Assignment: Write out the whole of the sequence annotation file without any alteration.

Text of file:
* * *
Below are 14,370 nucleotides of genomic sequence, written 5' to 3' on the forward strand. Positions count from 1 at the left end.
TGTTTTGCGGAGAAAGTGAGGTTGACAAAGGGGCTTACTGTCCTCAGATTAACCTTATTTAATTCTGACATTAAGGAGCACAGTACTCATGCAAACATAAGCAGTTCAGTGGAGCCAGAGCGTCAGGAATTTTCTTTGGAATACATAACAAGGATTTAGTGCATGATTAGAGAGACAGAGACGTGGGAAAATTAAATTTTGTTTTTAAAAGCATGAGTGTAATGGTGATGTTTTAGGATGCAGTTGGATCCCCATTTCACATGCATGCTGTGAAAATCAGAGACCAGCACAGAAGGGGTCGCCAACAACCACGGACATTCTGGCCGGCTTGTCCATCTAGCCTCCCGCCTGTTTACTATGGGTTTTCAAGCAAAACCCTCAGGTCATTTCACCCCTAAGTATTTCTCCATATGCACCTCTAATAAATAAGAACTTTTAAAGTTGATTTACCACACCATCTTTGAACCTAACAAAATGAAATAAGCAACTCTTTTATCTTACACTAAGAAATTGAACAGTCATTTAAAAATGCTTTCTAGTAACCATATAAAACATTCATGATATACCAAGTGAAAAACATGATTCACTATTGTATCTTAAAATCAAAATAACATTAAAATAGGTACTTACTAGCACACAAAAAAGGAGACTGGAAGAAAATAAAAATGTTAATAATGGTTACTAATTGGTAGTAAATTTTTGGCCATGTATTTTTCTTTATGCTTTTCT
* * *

Below are 14,370 nucleotides of genomic sequence, written 5' to 3' on the forward strand. Positions count from 1 at the left end.
TGTTTTGCGGAGAAAGTGAGGTTGACAAAGGGGCTTACTGTCCTCAGATTAACCTTATTTAATTCTGACATTAAGGAGCACAGTACTCATGCAAACATAAGCAGTTCAGTGGAGCCAGAGCGTCAGGAATTTTCTTTGGAATACATAACAAGGATTTAGTGCATGATTAGAGAGACAGAGACGTGGGAAAATTAAATTTTGTTTTTAAAAGCATGAGTGTAATGGTGATGTTTTAGGATGCAGTTGGATCCCCATTTCACATGCATGCTGTGAAAATCAGAGACCAGCACAGAAGGGGTCGCCAACAACCACGGACATTCTGGCCGGCTTGTCCATCTAGCCTCCCGCCTGTTTACTATGGGTTTTCAAGCAAAACCCTCAGGTCATTTCACCCCTAAGTATTTCTCCATATGCACCTCTAATAAATAAGAACTTTTAAAGTTGATTTACCACACCATCTTTGAACCTAACAAAATGAAATAAGCAACTCTTTTATCTTACACTAAGAAATTGAACAGTCATTTAAAAATGCTTTCTAGTAACCATATAAAACATTCATGATATACCAAGTGAAAAACATGATTCACTATTGTATCTTAAAATCAAAATAACATTAAAATAGGTACTTACTAGCACACAAAAAAGGAGACTGGAAGAAAATAAAAATGTTAATAATGGTTACTAATTGGTAGTAAATTTTTGGCCATGTATTTTTCTTTATGCTTTTCT